Open access peer-reviewed chapter

Viral Transmission in Organ Transplantation: The Importance of Risk Assessment

Written By

Cristina Baleriola and William D Rawlinson

Submitted: October 11th, 2015 Reviewed: February 29th, 2016 Published: September 7th, 2016

DOI: 10.5772/62737

From the Edited Volume

Frontiers in Transplantology

Edited by Hesham Abdeldayem, Ahmed F. El-Kased and Ahmed El-Shaarawy

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Organ transplantation presents a low but extant risk of allograft transmission of blood-borne viruses (BBV) including human immunodeficiency virus (HIV), hepatitis B virus (HBV), and hepatitis C virus (HCV). Other infections temporarily present in blood are also transmissible from donor to recipient, such as cytomegalovirus (CMV), polyomavirus (BK), Epstein-Barr virus (EBV), and others, where the donor has acute infection at the time of donation. Decisions about accepting organs for transplantation involve a trade-off between the acquisition of good-quality organs, which can confer longer survival time for the recipient, but at the risk of dying from waiting too long from the underlying condition, versus accepting an organ of less quality, but at the risk of potentially acquiring a donor-derived infection (DDI), unless such infection can be ruled out in the donated organ. In this chapter, we describe the different factors contributing to the overall risk of acquiring a BBV infection through the allograft, mechanisms for assessing risk of the donor and the different strategies available to minimize or mitigate the risk. The process is one of risk assessments and risk ameliorations through optimum laboratory and clinical assessment processes, so that transplantation professionals can balance the overall risk against the life-saving and life-enhancing benefits of organ transplantation.


  • blood-borne virus infection through transplantation
  • donor-derived infections
  • risk assessment
  • risk management
  • risk mitigation

1. Introduction

Organ transplantation currently provides definitive therapy for individuals with end-organ failure. Despite the enormous therapeutic advances in this area, donor-derived infections (DDI) in the recipient from the donated organ, although rare, have been associated with significant morbidity and mortality [1,2]. These unexpected DDI are often with blood-borne viruses (BBV), including hepatitis B virus (HBV), hepatitis C virus (HCV), and less frequently human immunodeficiency virus (HIV) [35]. There are few data available to ascertain the risk of infection in organ transplantation for known and emerging pathogens, as most information comes from events of transmission, which are rare and not always well characterized, with few countries having well-established post-transplant surveillance systems with universal recipient assessment [6].

Due to the scarcity of donor organs, the safety paradigm in solid organ transplantation (SOT) should be based on a risk-benefit trade-off and the decision-making strategy for organ allocation be based on risk management. In this context, it is important to consider that most often the benefits of transplanting the organ outweigh the risk of DDI. Therefore, care should be taken to find the appropriate balance between minimizing the risk of transmission and organ wastage or recipient illness progression [7].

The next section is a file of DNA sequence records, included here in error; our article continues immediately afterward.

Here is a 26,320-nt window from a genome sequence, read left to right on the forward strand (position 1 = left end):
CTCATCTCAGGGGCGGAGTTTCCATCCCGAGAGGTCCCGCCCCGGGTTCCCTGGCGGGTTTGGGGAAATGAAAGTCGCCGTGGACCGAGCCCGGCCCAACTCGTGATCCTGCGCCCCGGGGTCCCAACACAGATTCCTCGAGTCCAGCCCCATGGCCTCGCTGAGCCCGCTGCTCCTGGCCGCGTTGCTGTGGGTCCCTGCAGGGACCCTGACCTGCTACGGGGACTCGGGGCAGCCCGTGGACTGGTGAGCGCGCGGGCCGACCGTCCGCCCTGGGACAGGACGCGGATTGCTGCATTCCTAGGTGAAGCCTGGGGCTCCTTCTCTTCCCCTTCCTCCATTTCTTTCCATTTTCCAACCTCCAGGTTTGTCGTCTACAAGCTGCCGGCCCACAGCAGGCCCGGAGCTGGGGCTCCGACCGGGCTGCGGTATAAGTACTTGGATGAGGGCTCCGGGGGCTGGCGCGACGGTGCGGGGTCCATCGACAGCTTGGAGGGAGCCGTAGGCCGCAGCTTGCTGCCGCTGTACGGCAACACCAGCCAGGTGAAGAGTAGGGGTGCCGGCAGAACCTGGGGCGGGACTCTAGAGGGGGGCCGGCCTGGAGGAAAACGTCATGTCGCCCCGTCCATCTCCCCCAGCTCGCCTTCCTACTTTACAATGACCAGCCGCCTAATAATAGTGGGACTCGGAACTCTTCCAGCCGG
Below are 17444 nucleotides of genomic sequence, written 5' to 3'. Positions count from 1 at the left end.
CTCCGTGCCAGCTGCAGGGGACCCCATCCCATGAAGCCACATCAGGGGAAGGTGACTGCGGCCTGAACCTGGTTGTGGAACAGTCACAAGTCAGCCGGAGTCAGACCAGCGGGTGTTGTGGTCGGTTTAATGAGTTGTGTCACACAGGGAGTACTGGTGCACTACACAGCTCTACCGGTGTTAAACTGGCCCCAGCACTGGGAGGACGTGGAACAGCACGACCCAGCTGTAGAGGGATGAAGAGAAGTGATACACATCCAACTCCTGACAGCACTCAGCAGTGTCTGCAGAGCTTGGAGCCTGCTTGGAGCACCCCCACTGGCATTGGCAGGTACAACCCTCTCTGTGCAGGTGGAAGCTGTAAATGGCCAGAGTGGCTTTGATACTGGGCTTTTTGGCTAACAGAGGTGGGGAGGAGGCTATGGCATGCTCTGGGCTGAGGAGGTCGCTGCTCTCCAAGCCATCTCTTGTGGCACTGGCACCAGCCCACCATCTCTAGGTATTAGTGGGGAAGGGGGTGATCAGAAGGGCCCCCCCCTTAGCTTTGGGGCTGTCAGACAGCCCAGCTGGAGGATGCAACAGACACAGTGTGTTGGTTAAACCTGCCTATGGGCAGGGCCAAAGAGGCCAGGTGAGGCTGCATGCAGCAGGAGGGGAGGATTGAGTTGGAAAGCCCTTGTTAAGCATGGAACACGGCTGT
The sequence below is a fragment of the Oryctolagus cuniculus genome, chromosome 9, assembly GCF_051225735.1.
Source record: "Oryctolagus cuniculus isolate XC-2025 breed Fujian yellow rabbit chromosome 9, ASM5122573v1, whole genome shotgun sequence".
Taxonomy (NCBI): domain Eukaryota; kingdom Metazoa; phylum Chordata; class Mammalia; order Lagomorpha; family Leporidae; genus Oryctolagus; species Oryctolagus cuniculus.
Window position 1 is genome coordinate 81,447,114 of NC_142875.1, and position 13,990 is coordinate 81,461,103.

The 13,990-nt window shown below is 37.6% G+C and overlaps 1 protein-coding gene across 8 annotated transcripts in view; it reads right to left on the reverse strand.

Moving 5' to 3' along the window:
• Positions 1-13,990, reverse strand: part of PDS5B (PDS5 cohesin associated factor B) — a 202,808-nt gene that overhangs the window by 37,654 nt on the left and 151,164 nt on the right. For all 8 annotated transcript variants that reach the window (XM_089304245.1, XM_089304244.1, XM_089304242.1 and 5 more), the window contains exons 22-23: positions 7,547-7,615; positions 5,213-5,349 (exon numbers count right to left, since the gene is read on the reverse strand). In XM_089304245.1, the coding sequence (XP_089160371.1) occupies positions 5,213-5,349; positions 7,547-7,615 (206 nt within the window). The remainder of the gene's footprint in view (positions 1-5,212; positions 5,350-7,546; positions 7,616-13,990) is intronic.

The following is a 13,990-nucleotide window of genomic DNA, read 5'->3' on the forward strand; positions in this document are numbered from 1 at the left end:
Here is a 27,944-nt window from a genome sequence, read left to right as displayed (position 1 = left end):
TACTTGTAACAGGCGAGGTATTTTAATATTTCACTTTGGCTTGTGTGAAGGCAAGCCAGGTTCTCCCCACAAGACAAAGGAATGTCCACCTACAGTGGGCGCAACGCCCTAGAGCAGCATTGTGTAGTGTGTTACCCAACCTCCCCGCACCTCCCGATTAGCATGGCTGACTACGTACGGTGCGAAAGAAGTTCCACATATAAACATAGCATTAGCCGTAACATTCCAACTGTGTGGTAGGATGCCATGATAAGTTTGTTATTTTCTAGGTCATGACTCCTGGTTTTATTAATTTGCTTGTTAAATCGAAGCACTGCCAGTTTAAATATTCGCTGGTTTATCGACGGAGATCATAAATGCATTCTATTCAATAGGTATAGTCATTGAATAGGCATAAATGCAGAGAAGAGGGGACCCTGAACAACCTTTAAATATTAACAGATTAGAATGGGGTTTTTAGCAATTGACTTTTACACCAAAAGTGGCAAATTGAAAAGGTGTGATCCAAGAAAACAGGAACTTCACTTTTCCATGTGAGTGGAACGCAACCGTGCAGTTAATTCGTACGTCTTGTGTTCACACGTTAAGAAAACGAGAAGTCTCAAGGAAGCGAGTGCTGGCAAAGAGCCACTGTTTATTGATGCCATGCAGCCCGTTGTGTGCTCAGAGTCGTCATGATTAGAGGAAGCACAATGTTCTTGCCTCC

This chapter describes the different factors contributing to the overall risk of acquiring a BBV infection through the allograft, the risk assessment of the donor, and the different strategies available to minimize or mitigate the risk.


2. Donor assessment

Donor assessment often uses a questionnaire based on review of medical and social history to identify donor risks, including those associated with infection with blood-borne pathogens. In Australia, a standard questionnaire is available nationwide to streamline the assessment criteria [8]. The organ donor coordinator must review all potential donor’s available medical records to identify evidence of an infectious disease or documentation of established risk behaviors associated with BBV infection. The information should be obtained from a next of kin and/or other person who has an established relationship with the donor (e.g. the donor’s general practitioner). Attention to travel history is critical to identify donors at risk of endemic infections [9,10].

  • Men who have had sex with another man in the preceding 5 years.

  • Intravenous, intramuscular, or subcutaneous injection of drugs in the preceding 5 years.

  • Incarceration in the previous 12 months.

  • Persons who have had sex in the preceding 12 months with any of the above persons or a person known or suspected to have HIV, HCV, or HBV infection.

  • Persons who have engaged in sex in exchange for money or drugs in the preceding 5 years.

  • Exposure in preceding 12 months through percutaneous inoculation or open wound.

  • Nonsterile tattooing, piercings in the past 12 months.

  • Unexplained fever/weight loss/LAD/cough.

  • Cocaine snorting.

  • Physical concern.

Table 1.

Donors with identified risk factors.

Careful physical assessment of the donor’s body is conducted by both the organ procurement team and the procuring surgeon. The examination also searches for evidence of underlying disease, such as cirrhosis or other surface manifestations of infections, malignancies or of recent drug use [11]. In the acute donation situation, the appropriate person is not always available to question regarding the donor’s risk, and manifestations of BBV can be minimal or non-existent. Thus, optimal donor screening testing is of paramount importance.


3. Prevalence of infection